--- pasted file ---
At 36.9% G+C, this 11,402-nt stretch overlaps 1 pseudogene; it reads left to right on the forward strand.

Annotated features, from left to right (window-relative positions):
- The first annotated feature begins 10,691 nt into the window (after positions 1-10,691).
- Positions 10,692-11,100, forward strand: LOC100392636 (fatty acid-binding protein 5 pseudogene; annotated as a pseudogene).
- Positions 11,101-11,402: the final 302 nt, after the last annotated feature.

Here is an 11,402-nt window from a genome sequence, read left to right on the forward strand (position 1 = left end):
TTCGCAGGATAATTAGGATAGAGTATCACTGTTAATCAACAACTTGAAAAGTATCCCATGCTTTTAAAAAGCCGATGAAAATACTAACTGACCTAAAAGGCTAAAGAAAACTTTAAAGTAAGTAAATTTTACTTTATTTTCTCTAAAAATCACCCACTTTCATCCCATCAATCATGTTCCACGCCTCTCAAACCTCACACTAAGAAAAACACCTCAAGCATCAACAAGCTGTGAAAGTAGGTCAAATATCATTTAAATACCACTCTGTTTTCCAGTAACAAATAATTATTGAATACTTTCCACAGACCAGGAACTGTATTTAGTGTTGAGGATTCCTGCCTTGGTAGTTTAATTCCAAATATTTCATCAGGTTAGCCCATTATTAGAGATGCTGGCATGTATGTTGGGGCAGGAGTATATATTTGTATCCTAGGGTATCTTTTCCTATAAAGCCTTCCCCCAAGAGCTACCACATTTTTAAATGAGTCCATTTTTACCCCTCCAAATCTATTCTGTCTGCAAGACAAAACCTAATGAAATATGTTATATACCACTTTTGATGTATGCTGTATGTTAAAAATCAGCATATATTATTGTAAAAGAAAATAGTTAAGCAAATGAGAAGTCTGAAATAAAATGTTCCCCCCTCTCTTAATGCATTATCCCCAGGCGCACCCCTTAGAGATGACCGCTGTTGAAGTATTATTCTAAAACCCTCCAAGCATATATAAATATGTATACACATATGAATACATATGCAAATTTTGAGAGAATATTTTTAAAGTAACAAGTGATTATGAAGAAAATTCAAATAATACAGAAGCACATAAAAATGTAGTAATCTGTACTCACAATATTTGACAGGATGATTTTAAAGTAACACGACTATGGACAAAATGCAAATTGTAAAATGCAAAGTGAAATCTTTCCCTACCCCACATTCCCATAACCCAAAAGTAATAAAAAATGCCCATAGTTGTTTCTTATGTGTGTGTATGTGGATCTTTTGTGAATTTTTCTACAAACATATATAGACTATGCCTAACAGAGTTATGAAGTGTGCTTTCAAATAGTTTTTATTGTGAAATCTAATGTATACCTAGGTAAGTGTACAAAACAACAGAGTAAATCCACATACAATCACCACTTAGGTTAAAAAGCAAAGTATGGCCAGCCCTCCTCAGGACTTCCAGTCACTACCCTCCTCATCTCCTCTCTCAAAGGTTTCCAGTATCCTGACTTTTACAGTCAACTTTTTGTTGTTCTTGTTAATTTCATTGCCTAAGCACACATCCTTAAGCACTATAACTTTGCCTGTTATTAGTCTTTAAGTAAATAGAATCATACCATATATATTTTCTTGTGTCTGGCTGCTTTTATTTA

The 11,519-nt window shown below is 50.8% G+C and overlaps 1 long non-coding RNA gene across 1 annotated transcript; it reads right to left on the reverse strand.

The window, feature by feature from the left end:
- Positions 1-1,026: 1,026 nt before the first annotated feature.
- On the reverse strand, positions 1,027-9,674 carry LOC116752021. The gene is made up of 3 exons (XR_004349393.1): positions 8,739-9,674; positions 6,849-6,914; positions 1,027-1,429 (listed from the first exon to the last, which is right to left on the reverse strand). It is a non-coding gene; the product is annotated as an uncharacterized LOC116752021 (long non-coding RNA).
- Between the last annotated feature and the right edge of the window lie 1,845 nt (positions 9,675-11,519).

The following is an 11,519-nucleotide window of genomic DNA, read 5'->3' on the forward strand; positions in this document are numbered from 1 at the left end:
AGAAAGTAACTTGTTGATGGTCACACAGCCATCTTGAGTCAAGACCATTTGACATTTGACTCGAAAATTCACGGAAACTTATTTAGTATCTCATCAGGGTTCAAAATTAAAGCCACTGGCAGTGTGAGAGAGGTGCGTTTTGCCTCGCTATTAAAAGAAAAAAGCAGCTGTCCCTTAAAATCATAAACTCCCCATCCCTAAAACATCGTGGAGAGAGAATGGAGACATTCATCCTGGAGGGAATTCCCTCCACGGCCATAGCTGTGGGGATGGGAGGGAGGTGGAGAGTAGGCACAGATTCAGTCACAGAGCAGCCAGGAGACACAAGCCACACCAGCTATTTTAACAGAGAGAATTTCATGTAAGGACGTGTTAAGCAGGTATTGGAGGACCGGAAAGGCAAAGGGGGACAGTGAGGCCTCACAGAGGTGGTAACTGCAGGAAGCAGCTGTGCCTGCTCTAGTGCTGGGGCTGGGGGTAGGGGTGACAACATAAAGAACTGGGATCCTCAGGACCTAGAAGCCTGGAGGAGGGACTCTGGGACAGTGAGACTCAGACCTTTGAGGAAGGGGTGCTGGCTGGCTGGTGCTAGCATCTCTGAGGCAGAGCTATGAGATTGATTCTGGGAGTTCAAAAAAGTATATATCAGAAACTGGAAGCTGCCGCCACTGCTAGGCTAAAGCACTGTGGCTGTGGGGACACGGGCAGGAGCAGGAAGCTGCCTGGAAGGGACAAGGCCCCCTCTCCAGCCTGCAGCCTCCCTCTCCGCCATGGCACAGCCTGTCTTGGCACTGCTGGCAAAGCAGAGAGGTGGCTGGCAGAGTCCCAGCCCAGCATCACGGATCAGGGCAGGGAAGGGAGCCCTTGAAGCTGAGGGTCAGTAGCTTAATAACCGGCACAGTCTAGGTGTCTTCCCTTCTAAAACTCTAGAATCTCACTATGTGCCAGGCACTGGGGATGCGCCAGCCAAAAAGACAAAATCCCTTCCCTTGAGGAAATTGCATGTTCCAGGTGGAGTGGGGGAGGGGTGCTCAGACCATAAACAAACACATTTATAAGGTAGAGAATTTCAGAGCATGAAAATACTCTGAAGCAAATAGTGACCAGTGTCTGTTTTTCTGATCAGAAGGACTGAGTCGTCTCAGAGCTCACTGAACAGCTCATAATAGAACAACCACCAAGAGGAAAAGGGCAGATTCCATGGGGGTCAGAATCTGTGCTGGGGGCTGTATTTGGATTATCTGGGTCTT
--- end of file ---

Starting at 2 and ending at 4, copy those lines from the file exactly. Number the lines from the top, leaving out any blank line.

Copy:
Annotated features, from left to right (window-relative positions):
- The first annotated feature begins 10,691 nt into the window (after positions 1-10,691).
- Positions 10,692-11,100, forward strand: LOC100392636 (fatty acid-binding protein 5 pseudogene; annotated as a pseudogene).